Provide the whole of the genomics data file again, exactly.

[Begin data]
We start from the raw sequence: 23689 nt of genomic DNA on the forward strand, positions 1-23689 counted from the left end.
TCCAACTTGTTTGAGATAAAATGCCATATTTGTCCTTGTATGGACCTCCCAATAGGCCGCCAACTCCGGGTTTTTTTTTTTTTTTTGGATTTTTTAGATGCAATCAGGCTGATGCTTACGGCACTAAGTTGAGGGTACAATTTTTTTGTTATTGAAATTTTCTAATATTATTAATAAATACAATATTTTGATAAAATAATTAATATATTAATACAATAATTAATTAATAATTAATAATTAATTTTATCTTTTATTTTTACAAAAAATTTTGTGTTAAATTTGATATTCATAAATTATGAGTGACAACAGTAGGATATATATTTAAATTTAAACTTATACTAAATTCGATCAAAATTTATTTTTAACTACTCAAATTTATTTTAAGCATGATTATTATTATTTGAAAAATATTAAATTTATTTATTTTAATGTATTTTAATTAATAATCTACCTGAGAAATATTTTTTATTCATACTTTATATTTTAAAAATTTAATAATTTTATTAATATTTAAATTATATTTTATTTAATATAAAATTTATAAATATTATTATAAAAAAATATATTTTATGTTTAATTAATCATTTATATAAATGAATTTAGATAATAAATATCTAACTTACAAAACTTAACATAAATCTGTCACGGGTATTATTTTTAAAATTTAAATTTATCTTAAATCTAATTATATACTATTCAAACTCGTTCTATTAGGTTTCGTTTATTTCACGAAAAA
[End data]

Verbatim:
We start from the raw sequence: 23689 nt of genomic DNA on the forward strand, positions 1-23689 counted from the left end.
TCCAACTTGTTTGAGATAAAATGCCATATTTGTCCTTGTATGGACCTCCCAATAGGCCGCCAACTCCGGGTTTTTTTTTTTTTTTTGGATTTTTTAGATGCAATCAGGCTGATGCTTACGGCACTAAGTTGAGGGTACAATTTTTTTGTTATTGAAATTTTCTAATATTATTAATAAATACAATATTTTGATAAAATAATTAATATATTAATACAATAATTAATTAATAATTAATAATTAATTTTATCTTTTATTTTTACAAAAAATTTTGTGTTAAATTTGATATTCATAAATTATGAGTGACAACAGTAGGATATATATTTAAATTTAAACTTATACTAAATTCGATCAAAATTTATTTTTAACTACTCAAATTTATTTTAAGCATGATTATTATTATTTGAAAAATATTAAATTTATTTATTTTAATGTATTTTAATTAATAATCTACCTGAGAAATATTTTTTATTCATACTTTATATTTTAAAAATTTAATAATTTTATTAATATTTAAATTATATTTTATTTAATATAAAATTTATAAATATTATTATAAAAAAATATATTTTATGTTTAATTAATCATTTATATAAATGAATTTAGATAATAAATATCTAACTTACAAAACTTAACATAAATCTGTCACGGGTATTATTTTTAAAATTTAAATTTATCTTAAATCTAATTATATACTATTCAAACTCGTTCTATTAGGTTTCGTTTATTTCACGAAAAA